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Old 12-17-2013, 05:52 AM
 
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Would it be better to move to a metro area like Boston, Seattle, Washington DC or San Jose where over half of the residents have their bachelors degree or would it be better to move to a metro area where only 15-30% of residents have their bachelors degree?

Would a degree be worth more if they move to a metro area with low educational attainment? Wouldn't scarcity would make their degree worth more? I can imagine regions like the first four regions that I mentioned having extremely stiff competition for high skilled jobs.

What is your take on this?
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Old 12-17-2013, 06:03 AM
 
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It mostly depends on the degree. Too many grads fail to realize that you need to move where the jobs are in your field. A less educated metro would likely be a good fit for someone with a social work degree where someone with a biology degree would find more opportunity in Boston.
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Old 12-17-2013, 06:09 AM
 
Location: southwestern PA
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Move to where the jobs are, no matter how educated the population is.
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Old 12-17-2013, 08:10 AM
 
Location: East Coast of the United States
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Quote:
Originally Posted by PrestigiousReputability View Post
Would it be better to move to a metro area like Boston, Seattle, Washington DC or San Jose where over half of the residents have their bachelors degree or would it be better to move to a metro area where only 15-30% of residents have their bachelors degree?
The former.

Highly educated people move to those cities for a reason: because the high-paying jobs are there in much higher numbers. It makes it much easier to network and move between jobs if you need to.

And just the fact that you're surrounded by more educated, better-traveled and overall more well-rounded people from all walks of life makes living in those cities a better experience, imo.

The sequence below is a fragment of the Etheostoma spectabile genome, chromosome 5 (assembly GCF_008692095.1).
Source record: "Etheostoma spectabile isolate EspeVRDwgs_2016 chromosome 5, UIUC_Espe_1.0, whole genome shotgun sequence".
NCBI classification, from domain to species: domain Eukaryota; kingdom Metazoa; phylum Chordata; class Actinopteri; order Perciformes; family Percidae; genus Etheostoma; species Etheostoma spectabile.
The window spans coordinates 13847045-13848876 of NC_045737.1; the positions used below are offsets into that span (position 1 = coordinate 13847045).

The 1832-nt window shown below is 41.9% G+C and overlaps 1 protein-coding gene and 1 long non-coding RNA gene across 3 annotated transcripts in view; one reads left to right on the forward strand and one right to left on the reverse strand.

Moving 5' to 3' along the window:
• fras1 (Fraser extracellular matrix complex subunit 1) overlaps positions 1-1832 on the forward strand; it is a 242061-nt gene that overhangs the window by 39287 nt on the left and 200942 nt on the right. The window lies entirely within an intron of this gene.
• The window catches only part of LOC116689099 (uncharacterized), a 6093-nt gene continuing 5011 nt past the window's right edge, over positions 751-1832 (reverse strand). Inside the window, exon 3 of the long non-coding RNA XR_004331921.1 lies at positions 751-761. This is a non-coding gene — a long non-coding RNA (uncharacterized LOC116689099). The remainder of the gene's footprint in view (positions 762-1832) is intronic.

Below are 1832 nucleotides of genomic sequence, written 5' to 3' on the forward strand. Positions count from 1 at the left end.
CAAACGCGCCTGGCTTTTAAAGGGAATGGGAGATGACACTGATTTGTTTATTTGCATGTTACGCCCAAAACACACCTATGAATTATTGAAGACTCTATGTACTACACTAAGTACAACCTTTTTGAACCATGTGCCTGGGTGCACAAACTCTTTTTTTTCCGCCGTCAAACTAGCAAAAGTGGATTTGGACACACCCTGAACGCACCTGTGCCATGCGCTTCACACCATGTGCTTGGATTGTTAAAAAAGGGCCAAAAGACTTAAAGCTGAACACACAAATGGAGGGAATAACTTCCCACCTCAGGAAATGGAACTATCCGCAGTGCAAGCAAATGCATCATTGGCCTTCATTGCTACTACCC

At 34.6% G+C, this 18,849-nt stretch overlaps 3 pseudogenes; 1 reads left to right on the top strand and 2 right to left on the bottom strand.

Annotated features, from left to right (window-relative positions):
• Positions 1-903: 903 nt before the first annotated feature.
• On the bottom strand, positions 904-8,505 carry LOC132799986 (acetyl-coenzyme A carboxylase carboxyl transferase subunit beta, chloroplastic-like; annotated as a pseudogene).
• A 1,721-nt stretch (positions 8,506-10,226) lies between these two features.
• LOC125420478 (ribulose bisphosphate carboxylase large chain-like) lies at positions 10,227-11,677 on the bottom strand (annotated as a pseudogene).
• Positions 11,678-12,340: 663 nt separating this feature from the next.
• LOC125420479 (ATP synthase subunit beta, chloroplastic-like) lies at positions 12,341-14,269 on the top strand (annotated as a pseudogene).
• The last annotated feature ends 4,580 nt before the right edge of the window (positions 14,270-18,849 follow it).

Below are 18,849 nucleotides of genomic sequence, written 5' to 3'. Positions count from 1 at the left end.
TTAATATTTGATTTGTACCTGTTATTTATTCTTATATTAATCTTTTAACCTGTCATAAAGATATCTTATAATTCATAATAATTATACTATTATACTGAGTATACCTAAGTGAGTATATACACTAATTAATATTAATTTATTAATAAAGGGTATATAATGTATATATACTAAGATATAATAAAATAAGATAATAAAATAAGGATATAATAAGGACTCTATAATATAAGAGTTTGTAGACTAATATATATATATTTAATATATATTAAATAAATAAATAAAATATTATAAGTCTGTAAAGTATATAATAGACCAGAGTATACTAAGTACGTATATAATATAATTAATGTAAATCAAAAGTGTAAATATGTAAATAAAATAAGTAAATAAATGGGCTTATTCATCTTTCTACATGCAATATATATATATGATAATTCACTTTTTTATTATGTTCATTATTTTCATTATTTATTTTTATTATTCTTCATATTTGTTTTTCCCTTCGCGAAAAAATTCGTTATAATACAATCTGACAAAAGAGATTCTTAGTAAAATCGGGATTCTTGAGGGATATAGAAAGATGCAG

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Old 12-17-2013, 08:19 AM
 
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If an area has a particularly low college education level I would guess it is because a college education is not needed for most lines of work in that area, so it is not a coveted thing will make employeres court you. Move to where the jobs are.
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Old 12-17-2013, 12:36 PM
 
Location: East of Seattle since 1992, originally from SF Bay Area
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The high concentration of graduates to a city is caused by the number of jobs requiring degrees there. Your best option is to find a city where there is a low number of graduates but new companies coming in due to reasons such as low cost of land to build or tax breaks and get in early. Those are hard to identify, though.
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Old 12-17-2013, 01:41 PM
 
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There are many cases where cities with a less-educated populace are better for college graduates, but this mostly happens in healthcare fields. There are all kinds of programs that try to get nurses and doctors to move to certain areas. I believe it was Walgreens that was offering pharmacists a higher salary if they opted to move to the Rio Grande Valley in Texas awhile back. While some teaching fields have a shortage almost everywhere, there are inner-city and rural areas that have teacher shortages in almost all subjects.
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Old 12-17-2013, 06:33 PM
 
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Personally, I think if you can find a job in the area before moving there, it is beneficial to move where there is less education. Generally your dollar will go farther there.
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Old 12-17-2013, 07:42 PM
 
Location: North Dakota
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Quote:
Originally Posted by PrestigiousReputability View Post
Would it be better to move to a metro area like Boston, Seattle, Washington DC or San Jose where over half of the residents have their bachelors degree or would it be better to move to a metro area where only 15-30% of residents have their bachelors degree?

Would a degree be worth more if they move to a metro area with low educational attainment? Wouldn't scarcity would make their degree worth more? I can imagine regions like the first four regions that I mentioned having extremely stiff competition for high skilled jobs.

What is your take on this?
It would be better to move where the work is and where you can afford to live.
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Old 12-17-2013, 07:43 PM
 
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Move to where you find the job.
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